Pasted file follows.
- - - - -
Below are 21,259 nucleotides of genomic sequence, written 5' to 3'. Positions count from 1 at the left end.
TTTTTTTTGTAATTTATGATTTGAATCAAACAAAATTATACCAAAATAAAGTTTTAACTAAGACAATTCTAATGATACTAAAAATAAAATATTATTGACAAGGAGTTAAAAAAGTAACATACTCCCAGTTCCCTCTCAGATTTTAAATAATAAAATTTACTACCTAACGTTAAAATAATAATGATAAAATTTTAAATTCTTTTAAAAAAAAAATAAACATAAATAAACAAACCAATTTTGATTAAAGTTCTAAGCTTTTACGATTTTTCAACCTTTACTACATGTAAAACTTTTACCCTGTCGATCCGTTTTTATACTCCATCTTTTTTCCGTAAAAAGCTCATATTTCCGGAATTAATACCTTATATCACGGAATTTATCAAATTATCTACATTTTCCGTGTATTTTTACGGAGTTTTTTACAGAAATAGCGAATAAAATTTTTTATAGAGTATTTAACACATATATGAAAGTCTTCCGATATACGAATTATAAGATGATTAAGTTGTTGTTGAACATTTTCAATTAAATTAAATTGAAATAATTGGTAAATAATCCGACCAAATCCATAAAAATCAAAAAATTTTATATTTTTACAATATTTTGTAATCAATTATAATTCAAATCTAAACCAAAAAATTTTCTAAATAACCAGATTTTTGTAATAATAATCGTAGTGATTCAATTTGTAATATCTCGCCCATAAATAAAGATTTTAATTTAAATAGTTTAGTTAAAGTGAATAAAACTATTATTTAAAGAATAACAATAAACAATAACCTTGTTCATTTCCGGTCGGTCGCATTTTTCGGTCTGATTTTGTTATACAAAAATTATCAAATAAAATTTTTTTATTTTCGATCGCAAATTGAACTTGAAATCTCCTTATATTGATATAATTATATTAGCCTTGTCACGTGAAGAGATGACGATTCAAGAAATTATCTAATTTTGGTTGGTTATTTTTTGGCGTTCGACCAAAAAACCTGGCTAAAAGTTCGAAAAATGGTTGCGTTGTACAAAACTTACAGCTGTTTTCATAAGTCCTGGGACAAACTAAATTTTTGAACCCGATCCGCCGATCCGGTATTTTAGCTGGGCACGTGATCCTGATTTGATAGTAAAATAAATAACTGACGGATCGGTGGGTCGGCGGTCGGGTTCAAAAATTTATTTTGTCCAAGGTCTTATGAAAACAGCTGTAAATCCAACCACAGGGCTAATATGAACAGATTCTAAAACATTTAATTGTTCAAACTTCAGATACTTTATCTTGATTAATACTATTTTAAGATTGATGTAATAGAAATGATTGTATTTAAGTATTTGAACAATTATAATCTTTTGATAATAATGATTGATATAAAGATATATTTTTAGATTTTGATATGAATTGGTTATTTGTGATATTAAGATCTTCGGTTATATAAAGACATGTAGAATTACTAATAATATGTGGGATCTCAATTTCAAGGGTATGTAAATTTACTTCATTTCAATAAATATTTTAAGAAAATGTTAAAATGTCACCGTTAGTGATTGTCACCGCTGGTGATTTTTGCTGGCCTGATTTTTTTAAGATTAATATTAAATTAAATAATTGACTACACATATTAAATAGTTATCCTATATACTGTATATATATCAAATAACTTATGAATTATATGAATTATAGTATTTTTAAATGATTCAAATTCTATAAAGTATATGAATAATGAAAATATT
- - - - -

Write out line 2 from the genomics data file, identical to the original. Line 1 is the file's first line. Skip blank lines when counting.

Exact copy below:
TTTTTTTTGTAATTTATGATTTGAATCAAACAAAATTATACCAAAATAAAGTTTTAACTAAGACAATTCTAATGATACTAAAAATAAAATATTATTGACAAGGAGTTAAAAAAGTAACATACTCCCAGTTCCCTCTCAGATTTTAAATAATAAAATTTACTACCTAACGTTAAAATAATAATGATAAAATTTTAAATTCTTTTAAAAAAAAAATAAACATAAATAAACAAACCAATTTTGATTAAAGTTCTAAGCTTTTACGATTTTTCAACCTTTACTACATGTAAAACTTTTACCCTGTCGATCCGTTTTTATACTCCATCTTTTTTCCGTAAAAAGCTCATATTTCCGGAATTAATACCTTATATCACGGAATTTATCAAATTATCTACATTTTCCGTGTATTTTTACGGAGTTTTTTACAGAAATAGCGAATAAAATTTTTTATAGAGTATTTAACACATATATGAAAGTCTTCCGATATACGAATTATAAGATGATTAAGTTGTTGTTGAACATTTTCAATTAAATTAAATTGAAATAATTGGTAAATAATCCGACCAAATCCATAAAAATCAAAAAATTTTATATTTTTACAATATTTTGTAATCAATTATAATTCAAATCTAAACCAAAAAATTTTCTAAATAACCAGATTTTTGTAATAATAATCGTAGTGATTCAATTTGTAATATCTCGCCCATAAATAAAGATTTTAATTTAAATAGTTTAGTTAAAGTGAATAAAACTATTATTTAAAGAATAACAATAAACAATAACCTTGTTCATTTCCGGTCGGTCGCATTTTTCGGTCTGATTTTGTTATACAAAAATTATCAAATAAAATTTTTTTATTTTCGATCGCAAATTGAACTTGAAATCTCCTTATATTGATATAATTATATTAGCCTTGTCACGTGAAGAGATGACGATTCAAGAAATTATCTAATTTTGGTTGGTTATTTTTTGGCGTTCGACCAAAAAACCTGGCTAAAAGTTCGAAAAATGGTTGCGTTGTACAAAACTTACAGCTGTTTTCATAAGTCCTGGGACAAACTAAATTTTTGAACCCGATCCGCCGATCCGGTATTTTAGCTGGGCACGTGATCCTGATTTGATAGTAAAATAAATAACTGACGGATCGGTGGGTCGGCGGTCGGGTTCAAAAATTTATTTTGTCCAAGGTCTTATGAAAACAGCTGTAAATCCAACCACAGGGCTAATATGAACAGATTCTAAAACATTTAATTGTTCAAACTTCAGATACTTTATCTTGATTAATACTATTTTAAGATTGATGTAATAGAAATGATTGTATTTAAGTATTTGAACAATTATAATCTTTTGATAATAATGATTGATATAAAGATATATTTTTAGATTTTGATATGAATTGGTTATTTGTGATATTAAGATCTTCGGTTATATAAAGACATGTAGAATTACTAATAATATGTGGGATCTCAATTTCAAGGGTATGTAAATTTACTTCATTTCAATAAATATTTTAAGAAAATGTTAAAATGTCACCGTTAGTGATTGTCACCGCTGGTGATTTTTGCTGGCCTGATTTTTTTAAGATTAATATTAAATTAAATAATTGACTACACATATTAAATAGTTATCCTATATACTGTATATATATCAAATAACTTATGAATTATATGAATTATAGTATTTTTAAATGATTCAAATTCTATAAAGTATATGAATAATGAAAATATT